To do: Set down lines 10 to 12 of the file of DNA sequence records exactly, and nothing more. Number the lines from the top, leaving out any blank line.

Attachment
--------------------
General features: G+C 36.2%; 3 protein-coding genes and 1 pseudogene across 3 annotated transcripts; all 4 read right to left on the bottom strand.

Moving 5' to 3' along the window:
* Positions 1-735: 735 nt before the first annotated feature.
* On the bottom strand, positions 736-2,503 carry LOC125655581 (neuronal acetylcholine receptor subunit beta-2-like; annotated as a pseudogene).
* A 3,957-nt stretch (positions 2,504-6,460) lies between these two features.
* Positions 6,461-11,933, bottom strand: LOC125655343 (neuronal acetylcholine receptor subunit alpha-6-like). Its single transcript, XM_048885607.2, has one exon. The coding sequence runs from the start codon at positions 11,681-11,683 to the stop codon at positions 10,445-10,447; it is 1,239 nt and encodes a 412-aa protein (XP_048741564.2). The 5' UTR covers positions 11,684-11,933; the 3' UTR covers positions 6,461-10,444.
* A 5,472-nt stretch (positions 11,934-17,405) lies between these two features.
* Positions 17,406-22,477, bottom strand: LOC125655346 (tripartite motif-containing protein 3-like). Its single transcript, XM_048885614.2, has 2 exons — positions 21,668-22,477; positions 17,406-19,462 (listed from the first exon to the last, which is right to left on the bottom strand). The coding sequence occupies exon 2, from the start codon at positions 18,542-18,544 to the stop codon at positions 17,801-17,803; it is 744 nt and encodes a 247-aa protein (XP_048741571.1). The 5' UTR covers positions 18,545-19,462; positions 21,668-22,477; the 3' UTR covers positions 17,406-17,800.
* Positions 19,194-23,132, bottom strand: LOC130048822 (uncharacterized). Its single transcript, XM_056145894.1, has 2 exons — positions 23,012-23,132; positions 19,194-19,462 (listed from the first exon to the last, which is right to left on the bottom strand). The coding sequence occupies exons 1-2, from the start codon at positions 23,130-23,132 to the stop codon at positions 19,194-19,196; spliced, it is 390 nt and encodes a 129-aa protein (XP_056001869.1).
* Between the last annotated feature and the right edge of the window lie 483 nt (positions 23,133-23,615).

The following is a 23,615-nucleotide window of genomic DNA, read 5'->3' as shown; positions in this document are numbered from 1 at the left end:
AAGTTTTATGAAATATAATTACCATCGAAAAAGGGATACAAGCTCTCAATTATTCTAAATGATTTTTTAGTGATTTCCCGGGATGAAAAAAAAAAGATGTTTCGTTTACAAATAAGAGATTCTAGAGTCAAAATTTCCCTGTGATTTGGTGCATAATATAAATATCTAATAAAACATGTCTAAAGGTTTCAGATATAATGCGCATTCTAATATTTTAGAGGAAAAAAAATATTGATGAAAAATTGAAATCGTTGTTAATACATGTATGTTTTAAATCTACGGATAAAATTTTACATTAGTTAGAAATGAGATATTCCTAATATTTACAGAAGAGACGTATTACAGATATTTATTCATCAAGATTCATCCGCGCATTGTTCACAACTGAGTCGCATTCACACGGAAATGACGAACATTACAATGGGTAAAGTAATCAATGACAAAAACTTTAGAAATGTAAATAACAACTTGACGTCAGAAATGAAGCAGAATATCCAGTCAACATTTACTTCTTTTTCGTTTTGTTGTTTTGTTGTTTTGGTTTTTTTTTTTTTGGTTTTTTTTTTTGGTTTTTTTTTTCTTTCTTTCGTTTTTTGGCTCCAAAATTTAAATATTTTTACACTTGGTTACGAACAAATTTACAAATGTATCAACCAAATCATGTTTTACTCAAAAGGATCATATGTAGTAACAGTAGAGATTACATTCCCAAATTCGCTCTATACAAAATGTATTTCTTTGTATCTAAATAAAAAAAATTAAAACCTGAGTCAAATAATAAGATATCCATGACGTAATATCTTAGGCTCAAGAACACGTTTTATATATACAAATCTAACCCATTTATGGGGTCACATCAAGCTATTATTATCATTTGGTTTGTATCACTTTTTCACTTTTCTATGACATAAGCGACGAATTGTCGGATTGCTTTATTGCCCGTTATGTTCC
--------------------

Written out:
* Between the last annotated feature and the right edge of the window lie 483 nt (positions 23,133-23,615).

The following is a 23,615-nucleotide window of genomic DNA, read 5'->3' as shown; positions in this document are numbered from 1 at the left end:
AAGTTTTATGAAATATAATTACCATCGAAAAAGGGATACAAGCTCTCAATTATTCTAAATGATTTTTTAGTGATTTCCCGGGATGAAAAAAAAAAGATGTTTCGTTTACAAATAAGAGATTCTAGAGTCAAAATTTCCCTGTGATTTGGTGCATAATATAAATATCTAATAAAACATGTCTAAAGGTTTCAGATATAATGCGCATTCTAATATTTTAGAGGAAAAAAAATATTGATGAAAAATTGAAATCGTTGTTAATACATGTATGTTTTAAATCTACGGATAAAATTTTACATTAGTTAGAAATGAGATATTCCTAATATTTACAGAAGAGACGTATTACAGATATTTATTCATCAAGATTCATCCGCGCATTGTTCACAACTGAGTCGCATTCACACGGAAATGACGAACATTACAATGGGTAAAGTAATCAATGACAAAAACTTTAGAAATGTAAATAACAACTTGACGTCAGAAATGAAGCAGAATATCCAGTCAACATTTACTTCTTTTTCGTTTTGTTGTTTTGTTGTTTTGGTTTTTTTTTTTTTGGTTTTTTTTTTTGGTTTTTTTTTTCTTTCTTTCGTTTTTTGGCTCCAAAATTTAAATATTTTTACACTTGGTTACGAACAAATTTACAAATGTATCAACCAAATCATGTTTTACTCAAAAGGATCATATGTAGTAACAGTAGAGATTACATTCCCAAATTCGCTCTATACAAAATGTATTTCTTTGTATCTAAATAAAAAAAATTAAAACCTGAGTCAAATAATAAGATATCCATGACGTAATATCTTAGGCTCAAGAACACGTTTTATATATACAAATCTAACCCATTTATGGGGTCACATCAAGCTATTATTATCATTTGGTTTGTATCACTTTTTCACTTTTCTATGACATAAGCGACGAATTGTCGGATTGCTTTATTGCCCGTTATGTTCC